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The Outer-Body Patient Experience.

The Out-of-Body Patient Experience

There is something that happens to me often when I am hospitalized for a long time, I have a major surgery, or even if I have to go through a procedure that makes me particularly anxious. It’s like an outer-body experience; as if I am watching myself from the ceiling.

This thing that happens to me… it’s going through the motions without feeling emotion. Just robotic, as if my brain were protecting myself from feeling things. This isn’t an uncommon phenomenon in people, it actually happens quite often to people who have experienced trauma, and I would absolutely qualify some of the things I have been through because of my health as traumatic.

Outer-Body Sara.

watching self from ceiling

I’ve done a lot of things in the hospital while “watching myself from the ceiling,” I even wrote a longer post on this about a year ago. It’s as if my head detaches itself from my body and I am able to watch myself go through the motions without actually experiencing them myself.

It’s like watching TV only I’m watching myself; my health the story-line, the hospital the scene, and me playing the main character.

Trauma. I’m no stranger to it. I’ve been septic a few times, I’ve had 3 emergency surgeries, I’ve had a line infection from a PICC line, I’ve required multiple blood transfusions, I’ve spent time in the ICU…. and on and on it goes. A person can only handle so much and because of my circumstances I was usually handling these things alone, in the hospital, with no one there with me. So I become Outer-Body Sara. I watch myself from the ceiling; I see the girl below who is sitting on the stretcher letting the anesthesiologist look into her mouth to see if the tube will fit nicely down her throat. I watch as the nurse dresses my wounds, inserts the NG tube, empties my foley. I watch myself wheeled up and down halls and in and out of elevators. I float up to the ceiling watching my body pushed in and out of machines, talk to nurses, sweat out the fevers, etc.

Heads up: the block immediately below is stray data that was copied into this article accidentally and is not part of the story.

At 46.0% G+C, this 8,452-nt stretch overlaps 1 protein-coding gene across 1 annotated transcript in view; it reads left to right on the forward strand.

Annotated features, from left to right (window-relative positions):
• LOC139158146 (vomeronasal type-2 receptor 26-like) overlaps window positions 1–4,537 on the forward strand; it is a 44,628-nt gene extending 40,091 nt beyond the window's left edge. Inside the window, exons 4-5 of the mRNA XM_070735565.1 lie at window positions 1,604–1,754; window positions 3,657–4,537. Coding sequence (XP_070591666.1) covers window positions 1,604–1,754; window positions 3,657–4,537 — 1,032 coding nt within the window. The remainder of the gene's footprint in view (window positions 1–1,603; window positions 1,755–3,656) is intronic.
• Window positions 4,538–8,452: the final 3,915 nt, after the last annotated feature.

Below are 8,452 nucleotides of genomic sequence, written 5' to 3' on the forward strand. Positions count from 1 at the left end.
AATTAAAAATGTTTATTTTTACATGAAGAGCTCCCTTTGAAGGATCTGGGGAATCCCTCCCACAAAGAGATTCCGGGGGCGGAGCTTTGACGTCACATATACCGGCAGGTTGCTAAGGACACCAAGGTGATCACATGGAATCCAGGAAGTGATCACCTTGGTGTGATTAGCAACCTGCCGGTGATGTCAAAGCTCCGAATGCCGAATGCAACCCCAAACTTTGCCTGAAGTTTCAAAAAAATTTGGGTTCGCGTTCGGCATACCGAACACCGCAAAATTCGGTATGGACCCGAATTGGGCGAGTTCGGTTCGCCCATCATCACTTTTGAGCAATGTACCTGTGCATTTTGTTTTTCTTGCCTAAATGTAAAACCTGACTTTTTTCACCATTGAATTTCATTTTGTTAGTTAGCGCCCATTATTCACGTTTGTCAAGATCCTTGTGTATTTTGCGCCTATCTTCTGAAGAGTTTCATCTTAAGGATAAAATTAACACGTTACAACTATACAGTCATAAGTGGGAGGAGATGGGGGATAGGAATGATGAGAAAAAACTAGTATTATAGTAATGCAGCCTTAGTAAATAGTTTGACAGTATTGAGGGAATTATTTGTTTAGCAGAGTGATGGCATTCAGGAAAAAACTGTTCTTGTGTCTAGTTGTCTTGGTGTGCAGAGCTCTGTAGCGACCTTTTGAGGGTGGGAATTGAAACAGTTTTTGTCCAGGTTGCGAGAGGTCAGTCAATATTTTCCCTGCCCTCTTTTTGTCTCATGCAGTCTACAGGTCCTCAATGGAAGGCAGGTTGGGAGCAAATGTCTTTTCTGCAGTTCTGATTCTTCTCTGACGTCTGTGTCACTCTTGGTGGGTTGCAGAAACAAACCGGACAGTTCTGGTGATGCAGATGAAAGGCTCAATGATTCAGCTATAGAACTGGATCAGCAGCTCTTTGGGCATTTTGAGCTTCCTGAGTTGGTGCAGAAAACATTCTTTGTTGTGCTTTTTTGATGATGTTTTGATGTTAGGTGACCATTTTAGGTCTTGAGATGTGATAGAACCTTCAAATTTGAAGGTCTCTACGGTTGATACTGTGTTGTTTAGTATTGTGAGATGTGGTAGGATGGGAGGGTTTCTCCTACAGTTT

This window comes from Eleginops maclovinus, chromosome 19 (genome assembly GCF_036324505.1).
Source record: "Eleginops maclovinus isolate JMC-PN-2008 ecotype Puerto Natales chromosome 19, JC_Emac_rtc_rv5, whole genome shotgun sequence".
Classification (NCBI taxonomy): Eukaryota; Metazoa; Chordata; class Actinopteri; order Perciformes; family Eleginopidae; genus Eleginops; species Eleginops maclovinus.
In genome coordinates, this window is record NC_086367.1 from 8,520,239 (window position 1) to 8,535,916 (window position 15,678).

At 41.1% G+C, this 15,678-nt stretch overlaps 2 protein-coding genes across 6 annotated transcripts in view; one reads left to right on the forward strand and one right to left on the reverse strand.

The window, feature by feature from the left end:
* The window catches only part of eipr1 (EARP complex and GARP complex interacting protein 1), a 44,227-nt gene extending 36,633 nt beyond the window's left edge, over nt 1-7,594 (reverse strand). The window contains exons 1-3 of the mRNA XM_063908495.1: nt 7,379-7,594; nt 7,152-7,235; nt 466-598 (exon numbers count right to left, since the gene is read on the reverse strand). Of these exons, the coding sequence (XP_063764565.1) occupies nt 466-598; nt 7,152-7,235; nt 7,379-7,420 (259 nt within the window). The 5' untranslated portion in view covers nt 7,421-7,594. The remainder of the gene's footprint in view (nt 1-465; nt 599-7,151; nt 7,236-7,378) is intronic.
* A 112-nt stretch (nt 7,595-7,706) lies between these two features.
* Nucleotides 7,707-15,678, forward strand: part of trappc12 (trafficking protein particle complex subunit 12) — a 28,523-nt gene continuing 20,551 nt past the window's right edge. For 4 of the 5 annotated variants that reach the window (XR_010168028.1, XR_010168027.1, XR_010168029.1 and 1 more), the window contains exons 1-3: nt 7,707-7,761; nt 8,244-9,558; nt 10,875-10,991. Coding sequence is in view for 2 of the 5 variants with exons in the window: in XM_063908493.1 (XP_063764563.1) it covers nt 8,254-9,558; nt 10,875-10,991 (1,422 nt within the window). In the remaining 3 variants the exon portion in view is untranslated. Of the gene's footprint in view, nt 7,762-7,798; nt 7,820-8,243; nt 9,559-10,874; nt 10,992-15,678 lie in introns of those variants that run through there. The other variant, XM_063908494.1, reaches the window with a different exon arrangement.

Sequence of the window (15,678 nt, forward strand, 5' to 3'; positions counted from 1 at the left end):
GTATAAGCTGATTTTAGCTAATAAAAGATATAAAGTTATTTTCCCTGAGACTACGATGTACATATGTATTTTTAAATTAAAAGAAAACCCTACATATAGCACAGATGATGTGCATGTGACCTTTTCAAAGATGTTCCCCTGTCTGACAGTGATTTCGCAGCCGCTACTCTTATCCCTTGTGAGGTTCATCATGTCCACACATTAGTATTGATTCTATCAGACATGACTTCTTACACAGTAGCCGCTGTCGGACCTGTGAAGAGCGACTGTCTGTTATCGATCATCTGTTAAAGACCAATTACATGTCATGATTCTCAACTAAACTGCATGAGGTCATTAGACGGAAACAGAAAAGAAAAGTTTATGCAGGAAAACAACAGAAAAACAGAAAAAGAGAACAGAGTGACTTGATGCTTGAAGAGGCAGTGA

It’s easier this way sometimes. And though coping mechanisms are not necessarily healthy they do have their way of protecting you.

I watch myself from the ceiling.

This article represents the opinions, thoughts, and experiences of the author; none of this content has been paid for by any advertiser. The team does not recommend or endorse any products or treatments discussed herein. Learn more about how we maintain editorial integrity here.


  • thedancingcrohnie moderator
    1 year ago

    This is so interesting! I’ve heard about this but never from a patient directly. So wild what we are capable of doing when it comes to survival. Sounds like you have definitely been through so much with your IBD journey and this your way of coping.

    Wishing you the best in health.

    Always dancing,
    Elizabeth (team member)

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